Covid-19: The NI self-isolation guidance has been reduced to just five days

Adults who have tested positive for Covid-19 should be advised to stop self-isolation within five days.

Covid-19: The NI self-isolation guidance has been reduced to just five days

Adults who have tested positive for Covid-19 should be advised to stop self-isolation within five days. However, they may still be infected.

The Department of Health has updated its guidance to state that leaving isolation is not recommended.

Children can be released after three days if they are "less infectious".

According to the Department of Health, the updated advice sought a balance between transmission and disruption.

It was previously recommended that people who have been positive for a Lateral Flow Test should isolate themselves for up to 10 consecutive days. This is either the date of the test, or the time when the symptoms began, whichever comes first.

This period could have ended sooner if there were two negative LFT results within 24 hours of each other, the first being taken not earlier than day 5.

Dr Joanne McClean, Northern Ireland's deputy chief medical officer, advised people to "still remain cautious" on Friday.

Dr McClean said that although we no longer require you to undergo a test before you are allowed to leave your isolation, it is still important to remain vigilant in the days between day 5 and 10, when you could still be infected.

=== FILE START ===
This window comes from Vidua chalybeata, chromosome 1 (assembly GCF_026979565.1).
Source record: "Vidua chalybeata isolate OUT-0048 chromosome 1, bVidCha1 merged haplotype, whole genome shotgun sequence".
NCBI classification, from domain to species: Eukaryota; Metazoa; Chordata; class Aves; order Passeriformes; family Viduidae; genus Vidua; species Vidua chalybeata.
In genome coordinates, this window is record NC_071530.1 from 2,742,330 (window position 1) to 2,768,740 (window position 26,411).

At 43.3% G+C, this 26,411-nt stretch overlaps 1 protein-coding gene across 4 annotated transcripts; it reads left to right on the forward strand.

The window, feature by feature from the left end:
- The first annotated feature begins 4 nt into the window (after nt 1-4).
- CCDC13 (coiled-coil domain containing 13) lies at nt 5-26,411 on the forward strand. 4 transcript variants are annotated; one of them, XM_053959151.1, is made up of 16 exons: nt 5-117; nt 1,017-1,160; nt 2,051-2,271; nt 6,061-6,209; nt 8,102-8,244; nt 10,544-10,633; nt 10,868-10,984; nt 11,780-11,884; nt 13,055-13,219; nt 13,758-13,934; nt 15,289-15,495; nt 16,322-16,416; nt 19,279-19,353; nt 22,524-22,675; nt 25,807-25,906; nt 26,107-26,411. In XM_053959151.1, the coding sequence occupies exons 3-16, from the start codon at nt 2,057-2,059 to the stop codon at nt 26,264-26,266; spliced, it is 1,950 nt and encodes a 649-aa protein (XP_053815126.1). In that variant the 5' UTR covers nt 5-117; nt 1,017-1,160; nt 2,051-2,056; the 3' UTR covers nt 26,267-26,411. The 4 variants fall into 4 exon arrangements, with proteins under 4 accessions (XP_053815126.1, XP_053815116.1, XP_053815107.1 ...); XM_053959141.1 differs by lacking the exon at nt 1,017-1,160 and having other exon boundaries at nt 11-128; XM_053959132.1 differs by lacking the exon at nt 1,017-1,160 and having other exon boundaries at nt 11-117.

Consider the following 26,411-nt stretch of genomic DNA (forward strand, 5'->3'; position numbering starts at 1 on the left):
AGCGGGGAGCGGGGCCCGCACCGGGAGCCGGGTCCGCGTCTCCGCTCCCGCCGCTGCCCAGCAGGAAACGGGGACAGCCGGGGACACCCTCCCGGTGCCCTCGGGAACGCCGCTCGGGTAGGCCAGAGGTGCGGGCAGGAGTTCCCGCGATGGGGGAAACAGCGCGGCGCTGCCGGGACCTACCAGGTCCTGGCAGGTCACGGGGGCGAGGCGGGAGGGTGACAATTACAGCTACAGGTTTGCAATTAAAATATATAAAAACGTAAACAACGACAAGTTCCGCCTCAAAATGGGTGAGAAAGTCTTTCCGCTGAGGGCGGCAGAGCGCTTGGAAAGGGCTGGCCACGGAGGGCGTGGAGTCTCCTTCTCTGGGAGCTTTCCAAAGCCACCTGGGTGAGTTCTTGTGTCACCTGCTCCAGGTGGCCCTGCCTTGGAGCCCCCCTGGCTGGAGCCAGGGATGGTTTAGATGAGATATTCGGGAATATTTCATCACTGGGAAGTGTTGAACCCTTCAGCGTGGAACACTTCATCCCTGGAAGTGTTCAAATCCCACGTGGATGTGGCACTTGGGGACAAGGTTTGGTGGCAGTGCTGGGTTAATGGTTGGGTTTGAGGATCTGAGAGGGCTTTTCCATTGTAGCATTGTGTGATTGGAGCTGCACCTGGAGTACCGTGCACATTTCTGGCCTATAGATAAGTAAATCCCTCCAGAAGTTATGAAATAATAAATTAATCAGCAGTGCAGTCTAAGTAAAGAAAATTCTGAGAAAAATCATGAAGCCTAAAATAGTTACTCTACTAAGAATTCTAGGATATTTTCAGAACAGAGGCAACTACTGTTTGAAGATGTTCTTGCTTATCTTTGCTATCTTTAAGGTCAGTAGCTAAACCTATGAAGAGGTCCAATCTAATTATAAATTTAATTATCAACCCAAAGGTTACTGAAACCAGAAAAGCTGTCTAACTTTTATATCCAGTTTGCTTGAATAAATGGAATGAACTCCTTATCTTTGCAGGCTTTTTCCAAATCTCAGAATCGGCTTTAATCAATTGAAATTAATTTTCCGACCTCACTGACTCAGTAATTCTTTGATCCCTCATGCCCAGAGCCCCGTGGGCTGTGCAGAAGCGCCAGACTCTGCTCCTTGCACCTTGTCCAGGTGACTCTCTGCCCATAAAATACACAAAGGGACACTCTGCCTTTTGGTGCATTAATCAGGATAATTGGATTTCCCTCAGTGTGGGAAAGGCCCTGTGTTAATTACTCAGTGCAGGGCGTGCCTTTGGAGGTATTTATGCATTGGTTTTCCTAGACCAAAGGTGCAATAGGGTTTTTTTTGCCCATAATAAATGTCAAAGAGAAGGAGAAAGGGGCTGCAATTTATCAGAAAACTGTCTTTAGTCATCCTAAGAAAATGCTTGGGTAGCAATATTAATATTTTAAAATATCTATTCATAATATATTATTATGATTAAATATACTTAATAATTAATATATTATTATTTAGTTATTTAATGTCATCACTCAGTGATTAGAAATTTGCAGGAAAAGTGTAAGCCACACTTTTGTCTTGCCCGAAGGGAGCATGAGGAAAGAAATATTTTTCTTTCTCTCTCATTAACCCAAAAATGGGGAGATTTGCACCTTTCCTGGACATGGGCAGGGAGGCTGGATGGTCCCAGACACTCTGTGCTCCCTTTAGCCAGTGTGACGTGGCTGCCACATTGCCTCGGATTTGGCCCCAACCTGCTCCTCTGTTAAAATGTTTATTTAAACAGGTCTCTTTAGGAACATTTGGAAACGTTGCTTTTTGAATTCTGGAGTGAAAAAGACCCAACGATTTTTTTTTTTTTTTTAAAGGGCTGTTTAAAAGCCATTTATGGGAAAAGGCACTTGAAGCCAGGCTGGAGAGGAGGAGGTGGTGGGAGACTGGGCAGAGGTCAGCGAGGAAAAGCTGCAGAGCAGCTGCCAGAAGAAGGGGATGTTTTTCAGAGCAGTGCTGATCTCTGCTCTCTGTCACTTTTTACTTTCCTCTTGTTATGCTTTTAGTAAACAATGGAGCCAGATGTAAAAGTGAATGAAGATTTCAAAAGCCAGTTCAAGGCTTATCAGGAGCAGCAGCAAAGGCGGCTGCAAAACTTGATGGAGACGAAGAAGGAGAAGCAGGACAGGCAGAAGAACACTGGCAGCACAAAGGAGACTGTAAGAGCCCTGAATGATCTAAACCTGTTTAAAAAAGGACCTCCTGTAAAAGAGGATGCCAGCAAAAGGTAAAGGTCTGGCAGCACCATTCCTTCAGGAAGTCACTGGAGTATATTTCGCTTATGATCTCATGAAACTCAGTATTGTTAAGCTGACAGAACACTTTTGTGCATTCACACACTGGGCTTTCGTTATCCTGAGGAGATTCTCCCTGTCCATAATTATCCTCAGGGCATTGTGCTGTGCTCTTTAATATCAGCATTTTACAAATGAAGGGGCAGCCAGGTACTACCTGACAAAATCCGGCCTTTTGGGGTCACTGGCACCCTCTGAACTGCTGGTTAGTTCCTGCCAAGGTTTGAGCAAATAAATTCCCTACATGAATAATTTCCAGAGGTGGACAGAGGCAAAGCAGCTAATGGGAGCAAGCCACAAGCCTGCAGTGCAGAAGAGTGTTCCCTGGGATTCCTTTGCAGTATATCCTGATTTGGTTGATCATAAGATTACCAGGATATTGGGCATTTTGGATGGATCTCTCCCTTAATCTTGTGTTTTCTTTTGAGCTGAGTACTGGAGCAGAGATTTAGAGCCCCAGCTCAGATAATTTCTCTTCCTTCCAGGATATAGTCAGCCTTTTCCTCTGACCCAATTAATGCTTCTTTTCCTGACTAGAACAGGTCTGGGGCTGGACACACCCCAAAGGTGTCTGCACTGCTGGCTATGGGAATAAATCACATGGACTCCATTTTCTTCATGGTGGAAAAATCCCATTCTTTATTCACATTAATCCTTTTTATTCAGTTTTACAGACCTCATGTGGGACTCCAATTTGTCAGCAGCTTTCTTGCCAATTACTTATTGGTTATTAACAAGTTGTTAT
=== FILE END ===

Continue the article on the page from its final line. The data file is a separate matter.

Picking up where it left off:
"It's about finding the right balance between controlling the transmission of the virus, and its impact on society and people in general."

Despite the decrease in self-isolation, it is recommended that people avoid contact with anyone who may be at higher risk for Covid-19 for the entire 10 days.

It is also recommended that they avoid visiting hospitals, care homes, and other settings for health or social care.

This new guidance is based on the latest statistics from the Office for National Statistics (ONS), which show that 1 in 25 Northern Irish people tested positive for the virus. Covid infections are increasing again across the UK.

One month ago, Northern Ireland was 1 in 75.

Dr McClean stated that although numbers have been increasing in Northern Ireland, there were "early signs" from data about hospitalisations and testing. Also, data from waste water testing suggests that we may be at or very close to the peak of this wave.

She said, "We hope that it will begin to turn around soon."

Dr McClean stated that Covid is being used in a lower number of patients than in previous waves.

The Department of Health announced that Covid-19 lateral flow tests would be available in Northern Ireland up to the end of July.

For those suffering from coronavirus symptoms, the tests are available at this time.

The tests can be performed without symptoms for health care workers, social workers, and people who visit health and care facilities.

Robin Swann, Health Minister, stated: "As you move forward together and continue learning how to live a life Covid-aware lifestyle, I urge people to exercise personal judgment and take responsible actions to stop the spread Covid-19 and other respiratory diseases."

"This will in turn help to protect the most vulnerable."

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